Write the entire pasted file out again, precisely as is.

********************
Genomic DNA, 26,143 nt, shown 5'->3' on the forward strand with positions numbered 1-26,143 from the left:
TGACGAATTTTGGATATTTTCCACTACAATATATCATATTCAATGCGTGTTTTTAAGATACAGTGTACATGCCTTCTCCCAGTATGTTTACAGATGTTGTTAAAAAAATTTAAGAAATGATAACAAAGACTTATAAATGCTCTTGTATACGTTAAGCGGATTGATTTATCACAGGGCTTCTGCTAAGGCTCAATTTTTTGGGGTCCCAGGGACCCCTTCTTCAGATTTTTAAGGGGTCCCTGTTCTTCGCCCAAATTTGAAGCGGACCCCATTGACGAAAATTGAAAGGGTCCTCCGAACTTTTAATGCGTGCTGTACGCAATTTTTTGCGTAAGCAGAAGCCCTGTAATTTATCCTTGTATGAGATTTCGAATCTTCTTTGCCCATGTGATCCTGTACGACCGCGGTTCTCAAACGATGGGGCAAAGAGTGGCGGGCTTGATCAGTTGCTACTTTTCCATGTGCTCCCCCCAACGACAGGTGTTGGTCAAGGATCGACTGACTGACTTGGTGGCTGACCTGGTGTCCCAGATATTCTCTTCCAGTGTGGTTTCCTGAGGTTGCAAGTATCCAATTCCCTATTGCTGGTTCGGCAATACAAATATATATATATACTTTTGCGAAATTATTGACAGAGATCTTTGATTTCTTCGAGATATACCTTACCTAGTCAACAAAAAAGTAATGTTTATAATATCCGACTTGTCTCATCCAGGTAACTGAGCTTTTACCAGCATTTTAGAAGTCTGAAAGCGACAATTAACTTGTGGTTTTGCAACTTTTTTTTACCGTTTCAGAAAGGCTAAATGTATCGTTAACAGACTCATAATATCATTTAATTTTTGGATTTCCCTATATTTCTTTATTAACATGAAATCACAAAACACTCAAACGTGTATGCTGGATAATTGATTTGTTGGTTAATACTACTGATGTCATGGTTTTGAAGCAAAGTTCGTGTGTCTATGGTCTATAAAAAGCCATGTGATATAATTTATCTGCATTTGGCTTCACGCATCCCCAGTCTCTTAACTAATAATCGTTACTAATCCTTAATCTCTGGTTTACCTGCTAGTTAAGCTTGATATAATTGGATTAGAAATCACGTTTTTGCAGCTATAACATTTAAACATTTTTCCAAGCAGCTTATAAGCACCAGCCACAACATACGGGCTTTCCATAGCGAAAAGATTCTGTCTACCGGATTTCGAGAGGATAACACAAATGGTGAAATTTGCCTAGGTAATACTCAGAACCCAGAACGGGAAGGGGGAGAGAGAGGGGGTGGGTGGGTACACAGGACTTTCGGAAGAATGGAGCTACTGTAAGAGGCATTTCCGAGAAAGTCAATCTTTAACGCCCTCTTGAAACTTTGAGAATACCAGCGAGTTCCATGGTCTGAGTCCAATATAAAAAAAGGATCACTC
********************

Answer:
Genomic DNA, 26,143 nt, shown 5'->3' on the forward strand with positions numbered 1-26,143 from the left:
TGACGAATTTTGGATATTTTCCACTACAATATATCATATTCAATGCGTGTTTTTAAGATACAGTGTACATGCCTTCTCCCAGTATGTTTACAGATGTTGTTAAAAAAATTTAAGAAATGATAACAAAGACTTATAAATGCTCTTGTATACGTTAAGCGGATTGATTTATCACAGGGCTTCTGCTAAGGCTCAATTTTTTGGGGTCCCAGGGACCCCTTCTTCAGATTTTTAAGGGGTCCCTGTTCTTCGCCCAAATTTGAAGCGGACCCCATTGACGAAAATTGAAAGGGTCCTCCGAACTTTTAATGCGTGCTGTACGCAATTTTTTGCGTAAGCAGAAGCCCTGTAATTTATCCTTGTATGAGATTTCGAATCTTCTTTGCCCATGTGATCCTGTACGACCGCGGTTCTCAAACGATGGGGCAAAGAGTGGCGGGCTTGATCAGTTGCTACTTTTCCATGTGCTCCCCCCAACGACAGGTGTTGGTCAAGGATCGACTGACTGACTTGGTGGCTGACCTGGTGTCCCAGATATTCTCTTCCAGTGTGGTTTCCTGAGGTTGCAAGTATCCAATTCCCTATTGCTGGTTCGGCAATACAAATATATATATATACTTTTGCGAAATTATTGACAGAGATCTTTGATTTCTTCGAGATATACCTTACCTAGTCAACAAAAAAGTAATGTTTATAATATCCGACTTGTCTCATCCAGGTAACTGAGCTTTTACCAGCATTTTAGAAGTCTGAAAGCGACAATTAACTTGTGGTTTTGCAACTTTTTTTTACCGTTTCAGAAAGGCTAAATGTATCGTTAACAGACTCATAATATCATTTAATTTTTGGATTTCCCTATATTTCTTTATTAACATGAAATCACAAAACACTCAAACGTGTATGCTGGATAATTGATTTGTTGGTTAATACTACTGATGTCATGGTTTTGAAGCAAAGTTCGTGTGTCTATGGTCTATAAAAAGCCATGTGATATAATTTATCTGCATTTGGCTTCACGCATCCCCAGTCTCTTAACTAATAATCGTTACTAATCCTTAATCTCTGGTTTACCTGCTAGTTAAGCTTGATATAATTGGATTAGAAATCACGTTTTTGCAGCTATAACATTTAAACATTTTTCCAAGCAGCTTATAAGCACCAGCCACAACATACGGGCTTTCCATAGCGAAAAGATTCTGTCTACCGGATTTCGAGAGGATAACACAAATGGTGAAATTTGCCTAGGTAATACTCAGAACCCAGAACGGGAAGGGGGAGAGAGAGGGGGTGGGTGGGTACACAGGACTTTCGGAAGAATGGAGCTACTGTAAGAGGCATTTCCGAGAAAGTCAATCTTTAACGCCCTCTTGAAACTTTGAGAATACCAGCGAGTTCCATGGTCTGAGTCCAATATAAAAAAAGGATCACTC